Prime Minister Narendra Modi’s visit to Bangladesh beginning June 6 is an opportunity to consolidate and build upon the substantial progress made in bilateral cooperation ever since the Awami League, under Prime Minister Sheikh Hasina, returned to power in 2009 and was reelected in 2014. For Modi this marks a reiteration of his foreign policy focus on India’s immediate neighbourhood. His hands have also been greatly strengthened by the recent unanimous passage of the 119th Constitutional Amendment Bill by Parliament paving the way for the ratification of the long pending India-Bangladesh Land Boundary Agreement.
This has sent a powerful message of the political consensus that now exists in India for developing close relations with Bangladesh.
It is to the credit of the NDA government that this consensus has been forged, something that eluded the UPA, even though Manmohan Singh’s team did all the heavy lifting in settling the difficult issues of the un-demarcated sections of the border, enclaves and ‘adverse possessions’. It has already been announced that the other major pending issue – of Teesta water sharing – will not be signed during the Prime Minister’s visit, but the inclusion of the West Bengal Chief Minister, along with other Chief Ministers from states bordering Bangladesh, in the Prime Minister’s delegation, signals a readiness to move ahead on this issue at an early date.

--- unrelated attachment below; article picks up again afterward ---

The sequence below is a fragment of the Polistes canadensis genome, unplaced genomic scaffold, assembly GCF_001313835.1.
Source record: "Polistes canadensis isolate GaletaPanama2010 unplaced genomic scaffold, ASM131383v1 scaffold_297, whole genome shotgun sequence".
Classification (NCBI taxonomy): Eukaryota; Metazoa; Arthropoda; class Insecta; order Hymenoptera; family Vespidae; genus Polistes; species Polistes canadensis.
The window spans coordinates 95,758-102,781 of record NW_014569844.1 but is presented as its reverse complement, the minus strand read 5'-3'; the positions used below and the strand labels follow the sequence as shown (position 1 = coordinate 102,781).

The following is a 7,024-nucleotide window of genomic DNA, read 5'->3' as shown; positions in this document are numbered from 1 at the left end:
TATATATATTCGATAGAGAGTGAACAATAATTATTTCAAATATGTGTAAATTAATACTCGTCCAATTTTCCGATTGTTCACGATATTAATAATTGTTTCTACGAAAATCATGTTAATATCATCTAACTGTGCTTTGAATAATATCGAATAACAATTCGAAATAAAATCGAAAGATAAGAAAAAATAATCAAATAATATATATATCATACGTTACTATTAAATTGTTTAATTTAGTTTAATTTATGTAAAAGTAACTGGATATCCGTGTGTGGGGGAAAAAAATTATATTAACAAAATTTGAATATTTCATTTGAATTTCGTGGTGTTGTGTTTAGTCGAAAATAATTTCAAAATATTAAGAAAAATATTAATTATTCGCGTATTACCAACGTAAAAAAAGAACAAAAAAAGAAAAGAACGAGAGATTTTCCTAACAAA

It was the breakthrough in security cooperation that paved the way for the flowering of bilateral relations since 2009. Sheikh Hasina’s uncompromising and unconditional stand against terrorism and extremism was dictated partly by her own beliefs and internal compulsions, but also addressed a long standing concern of India by denying safe havens to insurgents from the north east.
The 2014 blast in Burdwan and the alleged involvement of the Jamaat-ul-Mujahideen have demonstrated a cross-border dimension to the security threats faced by Bangladesh. The need to strengthen and deepen security cooperation remains a high priority. Indeed, with the resolution of the land boundary issue, a much greater focus is needed on addressing the rampant criminal activity along the border, including the smuggling of arms and fake currency, trafficking of women and children and also the long-standing issue of export of cattle from India.
Prime Minister Modi can be expected to also raise the issue of undocumented Bangladeshi migration into India. The official position of the Bangladesh government remains that there is no illegal migration into India and yet Indian ministers have spoken at various times in Parliament and outside about the presence of millions of undocumented Bangladeshis in this country. This is an extremely complex issue going back several decades and intertwined with local politics, administrative constraints, judicial intervention, human rights issues and niche employment opportunities for migrant labour in India.
There are no easy prescriptions, but the issue has to be brought back to the forefront of bilateral engagement. Despite Bangladesh’s impressive GDP growth rates of around 6% in recent years, economic migration is likely to increase in the future due to population growth and the effects of climate change.